If the Soviet Empire is now heading for slow disintegration, is it your judgment that the metropolitan nation—Russia, and especially the Russian political class—will be gripped by analogous crises when the scale of the disaster is finally realized? Is the Soviet Empire heading for colonial wars as the French were in the 1950s in Indochina and Algeria?

Habsburg: The fear of colonial wars and signs of an Imperial Hangover are already discernible in the behavior and utterances of the Soviet establishment. The words you have just quoted are not a bad example.

I’d put it like this: you suffer a mighty fall from a window on the tenth floor of a high-rise building, but somehow you survive. The trauma is immense; it will take you a long time to start living a normal life again, if indeed you ever will. That, I think, is the sort of danger threatening to engulf the Soviet imperial civil service and the establishment as a whole.

Urban: You said that some form of Nazism would be the first Russian reaction to the loss of Soviet superpower status.

Habsburg: Yes, I foresee a National Socialist phase—or a violent reaction along Chinese lines. I do not exclude the possibility that Pamyat, ultra-conservatives in the Party, and the military might join forces to accomplish it (the military, mind you, have lost so much self-confidence since the debacle in Afghanistan that their current role in any state leadership must be treated with skepticism). Then, to repeat, I foresee a great colonial war, or several wars, within a time frame of two or three decades. It is not only that the deprived nations will rise against Russian colonialism and against one another, but they will be egged on and supported by their co-religionists and racial brothers across the Soviet frontiers in Iran, Pakistan, and China.

In sum, I foresee cataclysmic developments which may not remain isolated. That is why I feel that European unification must be pursued with speed and determination so that by the time all these things come to pass we in Europe have a modicum of security. Politically and psychologically, the collapse of a great empire produces a chain reaction just as terrible in its effects as a nuclear melt-down. A political Chernobyl is what we have to brace ourselves for.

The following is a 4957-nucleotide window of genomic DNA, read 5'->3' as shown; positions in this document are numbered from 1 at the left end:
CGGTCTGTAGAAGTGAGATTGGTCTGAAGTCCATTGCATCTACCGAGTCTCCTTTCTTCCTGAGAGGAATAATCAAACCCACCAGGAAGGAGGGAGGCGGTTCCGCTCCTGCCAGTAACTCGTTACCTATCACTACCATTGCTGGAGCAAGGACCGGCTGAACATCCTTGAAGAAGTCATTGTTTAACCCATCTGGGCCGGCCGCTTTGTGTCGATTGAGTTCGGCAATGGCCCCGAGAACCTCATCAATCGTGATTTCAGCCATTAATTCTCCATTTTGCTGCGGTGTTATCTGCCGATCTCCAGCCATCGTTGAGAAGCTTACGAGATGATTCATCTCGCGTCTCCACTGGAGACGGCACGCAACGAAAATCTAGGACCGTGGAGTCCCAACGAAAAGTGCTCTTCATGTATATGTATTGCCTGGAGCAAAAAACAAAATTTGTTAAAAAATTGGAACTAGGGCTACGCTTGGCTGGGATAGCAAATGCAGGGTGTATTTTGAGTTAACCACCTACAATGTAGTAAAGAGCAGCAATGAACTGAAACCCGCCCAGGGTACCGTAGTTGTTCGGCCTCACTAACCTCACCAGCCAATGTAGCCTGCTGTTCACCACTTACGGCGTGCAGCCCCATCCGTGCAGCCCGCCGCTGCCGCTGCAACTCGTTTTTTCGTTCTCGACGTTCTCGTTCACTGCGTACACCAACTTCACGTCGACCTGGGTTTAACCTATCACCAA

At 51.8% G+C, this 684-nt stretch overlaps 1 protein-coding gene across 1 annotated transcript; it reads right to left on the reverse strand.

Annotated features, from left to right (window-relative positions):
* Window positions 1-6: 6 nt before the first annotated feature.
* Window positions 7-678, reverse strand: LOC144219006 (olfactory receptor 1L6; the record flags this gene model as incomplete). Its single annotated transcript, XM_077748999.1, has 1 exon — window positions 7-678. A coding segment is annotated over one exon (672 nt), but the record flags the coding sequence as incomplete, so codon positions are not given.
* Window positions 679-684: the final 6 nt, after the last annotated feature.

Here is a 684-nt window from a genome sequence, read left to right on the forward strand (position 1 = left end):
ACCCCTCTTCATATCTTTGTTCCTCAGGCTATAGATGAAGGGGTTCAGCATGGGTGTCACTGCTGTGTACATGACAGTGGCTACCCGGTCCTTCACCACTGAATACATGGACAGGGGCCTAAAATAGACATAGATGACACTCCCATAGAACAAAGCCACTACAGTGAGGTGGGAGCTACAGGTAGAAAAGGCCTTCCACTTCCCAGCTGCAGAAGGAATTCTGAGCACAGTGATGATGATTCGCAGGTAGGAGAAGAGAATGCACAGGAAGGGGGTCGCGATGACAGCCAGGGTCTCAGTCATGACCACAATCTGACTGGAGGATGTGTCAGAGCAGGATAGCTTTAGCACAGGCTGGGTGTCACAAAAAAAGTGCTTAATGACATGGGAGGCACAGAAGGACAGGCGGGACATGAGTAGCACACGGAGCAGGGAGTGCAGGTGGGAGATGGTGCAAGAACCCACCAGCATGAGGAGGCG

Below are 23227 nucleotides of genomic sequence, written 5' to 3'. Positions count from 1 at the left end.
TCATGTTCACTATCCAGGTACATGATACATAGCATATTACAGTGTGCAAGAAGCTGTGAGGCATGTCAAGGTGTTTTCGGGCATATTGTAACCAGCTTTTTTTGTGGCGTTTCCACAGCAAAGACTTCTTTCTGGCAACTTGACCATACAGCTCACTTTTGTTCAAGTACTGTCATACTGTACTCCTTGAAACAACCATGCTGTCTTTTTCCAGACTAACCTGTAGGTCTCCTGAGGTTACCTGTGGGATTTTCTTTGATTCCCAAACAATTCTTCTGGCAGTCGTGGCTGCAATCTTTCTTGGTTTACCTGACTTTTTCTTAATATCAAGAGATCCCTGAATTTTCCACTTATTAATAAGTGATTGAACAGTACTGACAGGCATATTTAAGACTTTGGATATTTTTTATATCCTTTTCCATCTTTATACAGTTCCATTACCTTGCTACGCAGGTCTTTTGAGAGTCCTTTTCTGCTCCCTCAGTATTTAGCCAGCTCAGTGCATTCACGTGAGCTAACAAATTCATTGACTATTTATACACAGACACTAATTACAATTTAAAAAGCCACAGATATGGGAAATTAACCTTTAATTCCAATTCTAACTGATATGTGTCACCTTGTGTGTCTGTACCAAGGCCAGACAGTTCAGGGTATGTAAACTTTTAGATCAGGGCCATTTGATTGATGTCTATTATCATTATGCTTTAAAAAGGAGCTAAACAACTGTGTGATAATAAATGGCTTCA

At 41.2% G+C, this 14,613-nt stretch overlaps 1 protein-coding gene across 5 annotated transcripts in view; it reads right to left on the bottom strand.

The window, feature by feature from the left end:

Urban: You hinted a minute ago that the Red Army, too, might be facing a crisis.

Habsburg: Since the defeat in Afghanistan, the notion of invincibility has been much weakened. For let us make no mistake about it, when General Gromov crossed the River Termez on the Soviet-Afghanistani frontier, with tears running down his cheeks, he was bringing up the rear of a defeated army. We in the West didn’t at the time fully realize just how bitter this defeat had been for the Red Army and public opinion, but we can now tell from the evidence that it was great and its repercussions are widespread.

Urban: Let me ask you a highly hypothetical question which you may or may not want to answer: If you were head of the Soviet Empire anxious to avoid its disintegration (a big “if”), what would you, speaking from the Habsburg experience, advise your colleagues in the Party and Government to do and not to do?

Habsburg: I’m not sure whether any advice could be successful at this stage, but I would advise them to restore, and restore at top speed, the political, cultural, economic, and religious rights of all nations and nationalities within the empire—including the Russian, because we must remember that the Russian people are fellow-sufferers, even though Soviet imperialism was, in effect if not in name, carried out under their leadership.

Urban: Would you go so far as to advocate the right of secession which is, in any case, guaranteed in the Constitution but has never been honored in practice? Surprisingly, and to prove your point, Valentin Rasputin, the popular Russian writer, suggested recently that, to save its soul, Russia might do well “to secede from the Union.”

Habsburg: Yes, I would. Sooner or later, it has to be granted; so why not do it under peaceful conditions and obtain whatever goodwill can still be obtained from the aggrieved minorities? If anything is likely to slow down disintegration, speed in extending rights to the national minorities is the thing that might do it.